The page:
The majority of our open positions expire in August or later. The macro market trend continues to be bullish, and we believe our longer-dated positions will work well.
While Europe is capturing much of the attention currently, Asia is showing strength. The Shanghai Composite Index has just closed above its 200-day moving average for the first time in almost a year. The stock markets of India, Japan and South Korea have already cleared this threshold. Chinese stocks appreciated 5.9% in April and the Hong Kong Hang Seng Index is up 14.4% year-to-date. One might argue that the Asia growth engine is more important than the more mature economies of Europe. Additionally, it is not uncommon for the U.S. economy to show some seasonal slowness at this time of year. These periods are often followed with a summer rally.
REVIEW OF TRADES/POSITIONS
The full details of each trade are shown on the Big Money Options website.
Cigna (CI) – On May 4, we recommended to ‘buy to open’ the CI Oct 43 Puts (CI121020P00043000) for approximately $2.50 and simultaneously ‘sell to open’ the CI Oct 38 Puts (CI121020P00038000) for approximately $1.00 in a 1:1 ratio for a net debit of $1.50 or less. Options money flow has turned bearish. We continue to like this trade.
Eastman Chemical (EMN) – On April 25, we recommended to “buy to open” the EMN Jun 55 Calls (EMN120616C00055000) for $1.60 or less. Earnings did not provide the catalyst to and on May 1, we recommended to close the position for $2.05 or more for a 26% gain.
Terex Corp (TEX) – On April 19, we recommended to buy open the TEX May 26 Calls (TEX120519C00026000) for $1.25 or less. With options money flow turning negative and time running out on these near month options, we recommended closing this position for $0.10 on Friday, May 4.
Thoratec (THOR) – On April 11, we recommended to “buy to open” the THOR Jul 33 Calls (THOR 120721C00033000) for $3.20 or less. On May 2, we recommended to close this position for $4.00 with the stock spiking on earnings for a 25% gain.
Our Top Trades — the trades that we recommend you enter now if you haven’t already — are marked below with an asterisk.
*Acme Packet (APKT) – On April 19, we recommend a bullish combo (aka bullish risk reversal) on APKT: buying the APKT Aug 35 Calls (APKT 120818C00035000) and selling to open the APKT Aug 25 Puts (APKT 120818P00025000) for a net credit of $0.05. The company’s quarterly report provided a brief pop, but the stock sold off with the market. As of Friday’s close, this trade could be done for a $1.50 credit. Options money flow is bearish. We recommend holding the position.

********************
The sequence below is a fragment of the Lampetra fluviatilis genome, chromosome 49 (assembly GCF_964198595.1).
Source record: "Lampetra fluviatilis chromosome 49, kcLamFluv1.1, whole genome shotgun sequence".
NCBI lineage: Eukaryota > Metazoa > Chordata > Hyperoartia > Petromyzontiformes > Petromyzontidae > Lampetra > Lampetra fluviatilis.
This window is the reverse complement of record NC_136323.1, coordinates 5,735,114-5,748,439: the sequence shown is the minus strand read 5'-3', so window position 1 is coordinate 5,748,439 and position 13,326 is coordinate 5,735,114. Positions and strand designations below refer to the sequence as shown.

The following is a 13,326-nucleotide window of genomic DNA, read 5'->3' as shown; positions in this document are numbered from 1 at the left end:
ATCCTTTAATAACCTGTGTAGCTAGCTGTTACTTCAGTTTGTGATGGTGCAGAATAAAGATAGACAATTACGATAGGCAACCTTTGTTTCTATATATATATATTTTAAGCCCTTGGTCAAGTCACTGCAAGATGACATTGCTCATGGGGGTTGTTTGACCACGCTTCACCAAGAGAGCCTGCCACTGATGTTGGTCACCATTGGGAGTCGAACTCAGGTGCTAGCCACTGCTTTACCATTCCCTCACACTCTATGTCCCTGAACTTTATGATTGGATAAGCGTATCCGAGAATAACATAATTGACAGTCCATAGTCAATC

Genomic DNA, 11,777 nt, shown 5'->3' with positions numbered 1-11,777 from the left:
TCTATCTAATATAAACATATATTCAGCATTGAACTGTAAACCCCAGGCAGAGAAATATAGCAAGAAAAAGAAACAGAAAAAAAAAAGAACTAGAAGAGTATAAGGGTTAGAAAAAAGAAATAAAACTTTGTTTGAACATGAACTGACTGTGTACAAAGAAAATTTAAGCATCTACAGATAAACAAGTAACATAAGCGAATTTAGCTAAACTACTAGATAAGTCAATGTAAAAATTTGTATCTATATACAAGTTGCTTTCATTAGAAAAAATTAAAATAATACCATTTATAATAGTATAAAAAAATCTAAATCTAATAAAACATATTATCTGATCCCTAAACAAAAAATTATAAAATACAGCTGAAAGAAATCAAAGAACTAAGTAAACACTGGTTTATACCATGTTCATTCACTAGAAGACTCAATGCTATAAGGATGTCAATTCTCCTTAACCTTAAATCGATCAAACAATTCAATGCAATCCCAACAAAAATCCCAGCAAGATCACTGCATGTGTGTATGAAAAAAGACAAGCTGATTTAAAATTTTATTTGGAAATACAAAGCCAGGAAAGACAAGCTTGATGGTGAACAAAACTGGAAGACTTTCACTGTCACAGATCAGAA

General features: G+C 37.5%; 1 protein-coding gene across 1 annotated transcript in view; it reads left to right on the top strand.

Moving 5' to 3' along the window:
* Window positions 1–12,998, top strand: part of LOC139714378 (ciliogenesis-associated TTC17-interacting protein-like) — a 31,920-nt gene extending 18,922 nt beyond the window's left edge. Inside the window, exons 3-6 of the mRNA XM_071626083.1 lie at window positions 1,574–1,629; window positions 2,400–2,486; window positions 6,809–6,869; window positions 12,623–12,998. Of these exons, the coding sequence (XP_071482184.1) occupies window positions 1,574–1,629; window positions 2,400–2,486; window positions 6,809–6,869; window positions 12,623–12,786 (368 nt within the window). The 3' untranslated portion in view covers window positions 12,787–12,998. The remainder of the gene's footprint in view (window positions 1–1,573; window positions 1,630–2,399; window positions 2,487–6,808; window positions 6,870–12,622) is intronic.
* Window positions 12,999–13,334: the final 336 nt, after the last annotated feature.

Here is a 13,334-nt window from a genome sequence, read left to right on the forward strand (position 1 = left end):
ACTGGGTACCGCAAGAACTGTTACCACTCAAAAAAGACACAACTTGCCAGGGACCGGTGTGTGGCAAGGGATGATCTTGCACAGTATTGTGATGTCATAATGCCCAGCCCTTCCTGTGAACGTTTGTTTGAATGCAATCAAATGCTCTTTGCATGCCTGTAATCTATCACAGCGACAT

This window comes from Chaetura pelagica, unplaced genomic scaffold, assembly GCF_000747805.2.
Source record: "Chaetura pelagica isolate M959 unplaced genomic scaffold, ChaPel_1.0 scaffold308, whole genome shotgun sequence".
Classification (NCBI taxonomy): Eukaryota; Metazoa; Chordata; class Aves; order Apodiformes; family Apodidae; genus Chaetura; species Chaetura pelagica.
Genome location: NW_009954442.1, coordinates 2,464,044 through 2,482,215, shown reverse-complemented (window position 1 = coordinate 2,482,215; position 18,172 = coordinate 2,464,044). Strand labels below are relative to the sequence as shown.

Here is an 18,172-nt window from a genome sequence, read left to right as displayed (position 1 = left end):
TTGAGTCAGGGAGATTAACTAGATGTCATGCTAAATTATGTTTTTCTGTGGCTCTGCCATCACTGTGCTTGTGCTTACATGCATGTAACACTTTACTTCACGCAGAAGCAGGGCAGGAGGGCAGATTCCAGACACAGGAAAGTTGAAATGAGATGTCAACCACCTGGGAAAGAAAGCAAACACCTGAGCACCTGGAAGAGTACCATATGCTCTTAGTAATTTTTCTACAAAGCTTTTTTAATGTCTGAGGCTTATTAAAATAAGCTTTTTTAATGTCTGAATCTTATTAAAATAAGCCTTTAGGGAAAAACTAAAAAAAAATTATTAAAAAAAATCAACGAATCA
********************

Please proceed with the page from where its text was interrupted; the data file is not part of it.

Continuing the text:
Array Biopharma (ARRY) – On Feb. 14, we recommended to “sell to open” (short) the ARRY June 2.50 Puts (ARRY120616P00002500) for $0.25 or more. As of the close Friday, these options were trading at $0.05. We recommend holding this position.
Beam Inc. (BEAM) – On March 13, we recommended to “buy to open” the BEAM June 65 Calls (BEAM120616C00065000) for $0.70 or less. On Friday, these options closed at $0.35. Money flow improved this week as the stock bounced on a solid quarterly report. We recommend holding this position.
Beazer Homes (BZH) – On Feb 22, we recommended a couple of bullish trades on BZH: “buy to open” the BZH Aug 3.5 Calls (BZH 120818C00003500) for $0.60, or “buy to open” the BZH Aug 3.5 Calls (BZH 120818C00003500) for $0.60 and simultaneously “sell to open” the BZH Aug 3 Puts (BZH 120818P00003000) for $0.55 for a net debit of $0.05. On March 9, we recommended closing half of the combo for $0.30. As of Friday’s close, the calls were trading at $0.20 and the combo could be put on for a $0.35 credit. The stock sold off on their quarterly earnings report. We recommend holding this position.